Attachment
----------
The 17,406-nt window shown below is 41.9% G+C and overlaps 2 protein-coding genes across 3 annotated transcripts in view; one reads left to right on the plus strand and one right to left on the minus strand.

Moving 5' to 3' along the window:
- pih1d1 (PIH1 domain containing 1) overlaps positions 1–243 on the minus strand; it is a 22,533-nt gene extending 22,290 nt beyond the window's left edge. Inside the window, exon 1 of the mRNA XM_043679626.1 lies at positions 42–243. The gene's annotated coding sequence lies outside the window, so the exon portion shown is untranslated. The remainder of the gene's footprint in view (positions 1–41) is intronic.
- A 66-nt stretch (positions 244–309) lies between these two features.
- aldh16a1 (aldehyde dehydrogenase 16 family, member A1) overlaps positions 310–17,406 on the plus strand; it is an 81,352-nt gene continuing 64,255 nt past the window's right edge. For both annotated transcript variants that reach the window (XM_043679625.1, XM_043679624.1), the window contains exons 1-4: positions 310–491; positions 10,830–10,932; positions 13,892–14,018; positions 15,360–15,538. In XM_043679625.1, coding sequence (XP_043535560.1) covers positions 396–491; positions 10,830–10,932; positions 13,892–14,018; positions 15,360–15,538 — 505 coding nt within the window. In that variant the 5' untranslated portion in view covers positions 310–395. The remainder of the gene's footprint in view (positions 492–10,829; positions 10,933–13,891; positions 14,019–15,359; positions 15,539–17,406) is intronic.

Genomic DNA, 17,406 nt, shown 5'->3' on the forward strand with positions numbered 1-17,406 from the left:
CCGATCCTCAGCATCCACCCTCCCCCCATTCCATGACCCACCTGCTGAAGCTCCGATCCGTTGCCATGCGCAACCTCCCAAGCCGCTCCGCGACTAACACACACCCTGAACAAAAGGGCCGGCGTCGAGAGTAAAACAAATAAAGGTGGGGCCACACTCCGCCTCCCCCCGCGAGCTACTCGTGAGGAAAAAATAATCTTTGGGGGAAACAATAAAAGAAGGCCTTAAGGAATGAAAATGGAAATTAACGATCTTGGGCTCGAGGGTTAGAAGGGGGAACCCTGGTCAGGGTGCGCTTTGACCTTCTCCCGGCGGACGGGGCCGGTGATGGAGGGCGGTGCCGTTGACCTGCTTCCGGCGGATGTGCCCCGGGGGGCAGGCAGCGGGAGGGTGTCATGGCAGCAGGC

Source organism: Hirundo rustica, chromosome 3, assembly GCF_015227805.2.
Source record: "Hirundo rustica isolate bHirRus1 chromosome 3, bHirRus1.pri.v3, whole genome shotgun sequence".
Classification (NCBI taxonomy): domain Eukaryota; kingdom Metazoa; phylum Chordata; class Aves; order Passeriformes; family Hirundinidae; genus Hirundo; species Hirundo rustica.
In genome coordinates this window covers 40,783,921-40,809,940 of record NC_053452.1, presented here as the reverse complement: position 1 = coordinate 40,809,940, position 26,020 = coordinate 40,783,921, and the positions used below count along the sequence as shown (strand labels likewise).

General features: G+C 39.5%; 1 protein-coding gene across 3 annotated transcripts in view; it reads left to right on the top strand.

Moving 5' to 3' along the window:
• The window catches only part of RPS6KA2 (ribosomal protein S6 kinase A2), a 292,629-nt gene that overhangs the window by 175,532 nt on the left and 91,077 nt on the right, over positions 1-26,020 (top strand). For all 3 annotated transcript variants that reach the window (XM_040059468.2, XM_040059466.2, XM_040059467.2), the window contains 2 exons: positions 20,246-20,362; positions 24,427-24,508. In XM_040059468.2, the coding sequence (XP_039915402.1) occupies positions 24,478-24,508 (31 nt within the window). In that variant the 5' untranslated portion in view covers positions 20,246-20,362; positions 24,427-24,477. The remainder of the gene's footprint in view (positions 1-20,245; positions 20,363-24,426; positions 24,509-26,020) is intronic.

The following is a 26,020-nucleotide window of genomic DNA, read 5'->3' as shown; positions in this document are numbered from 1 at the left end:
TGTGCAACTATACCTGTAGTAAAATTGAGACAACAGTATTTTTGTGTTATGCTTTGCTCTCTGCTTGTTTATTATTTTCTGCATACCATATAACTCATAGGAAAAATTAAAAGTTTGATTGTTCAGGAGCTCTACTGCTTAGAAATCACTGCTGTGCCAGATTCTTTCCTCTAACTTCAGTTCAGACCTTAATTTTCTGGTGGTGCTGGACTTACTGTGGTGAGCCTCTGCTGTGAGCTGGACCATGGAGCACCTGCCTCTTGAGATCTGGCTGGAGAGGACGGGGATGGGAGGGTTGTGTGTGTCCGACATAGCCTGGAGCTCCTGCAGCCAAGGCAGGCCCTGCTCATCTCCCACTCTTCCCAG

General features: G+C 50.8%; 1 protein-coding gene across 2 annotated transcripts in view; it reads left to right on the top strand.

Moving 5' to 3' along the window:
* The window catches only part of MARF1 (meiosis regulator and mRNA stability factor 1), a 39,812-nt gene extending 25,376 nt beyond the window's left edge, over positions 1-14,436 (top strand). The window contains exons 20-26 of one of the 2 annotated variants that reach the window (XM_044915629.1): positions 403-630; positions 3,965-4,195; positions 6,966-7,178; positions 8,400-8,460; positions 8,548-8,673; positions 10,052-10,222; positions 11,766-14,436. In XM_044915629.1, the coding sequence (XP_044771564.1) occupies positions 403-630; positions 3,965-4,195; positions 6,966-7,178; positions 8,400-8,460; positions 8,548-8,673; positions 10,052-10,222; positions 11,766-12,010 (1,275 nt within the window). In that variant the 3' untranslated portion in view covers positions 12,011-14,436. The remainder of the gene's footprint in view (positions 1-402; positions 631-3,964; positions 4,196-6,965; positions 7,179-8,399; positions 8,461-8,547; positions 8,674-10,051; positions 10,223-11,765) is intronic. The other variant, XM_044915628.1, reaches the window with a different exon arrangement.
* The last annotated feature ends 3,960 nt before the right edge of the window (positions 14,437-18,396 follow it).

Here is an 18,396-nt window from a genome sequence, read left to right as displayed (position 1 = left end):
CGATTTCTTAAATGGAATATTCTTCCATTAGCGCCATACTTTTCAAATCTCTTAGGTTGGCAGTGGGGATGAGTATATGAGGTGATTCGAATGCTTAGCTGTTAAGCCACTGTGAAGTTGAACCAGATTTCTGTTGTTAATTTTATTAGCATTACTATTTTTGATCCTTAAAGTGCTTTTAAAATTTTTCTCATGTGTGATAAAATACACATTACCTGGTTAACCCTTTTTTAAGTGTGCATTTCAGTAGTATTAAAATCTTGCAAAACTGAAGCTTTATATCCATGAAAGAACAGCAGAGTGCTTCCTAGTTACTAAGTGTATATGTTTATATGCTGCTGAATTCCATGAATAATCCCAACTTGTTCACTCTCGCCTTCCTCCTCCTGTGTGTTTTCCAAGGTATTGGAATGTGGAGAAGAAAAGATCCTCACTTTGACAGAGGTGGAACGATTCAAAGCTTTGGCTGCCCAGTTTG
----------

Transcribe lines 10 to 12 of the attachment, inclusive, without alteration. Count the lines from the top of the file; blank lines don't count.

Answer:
Classification (NCBI taxonomy): domain Eukaryota; kingdom Metazoa; phylum Chordata; class Aves; order Passeriformes; family Hirundinidae; genus Hirundo; species Hirundo rustica.
In genome coordinates this window covers 40,783,921-40,809,940 of record NC_053452.1, presented here as the reverse complement: position 1 = coordinate 40,809,940, position 26,020 = coordinate 40,783,921, and the positions used below count along the sequence as shown (strand labels likewise).

General features: G+C 39.5%; 1 protein-coding gene across 3 annotated transcripts in view; it reads left to right on the top strand.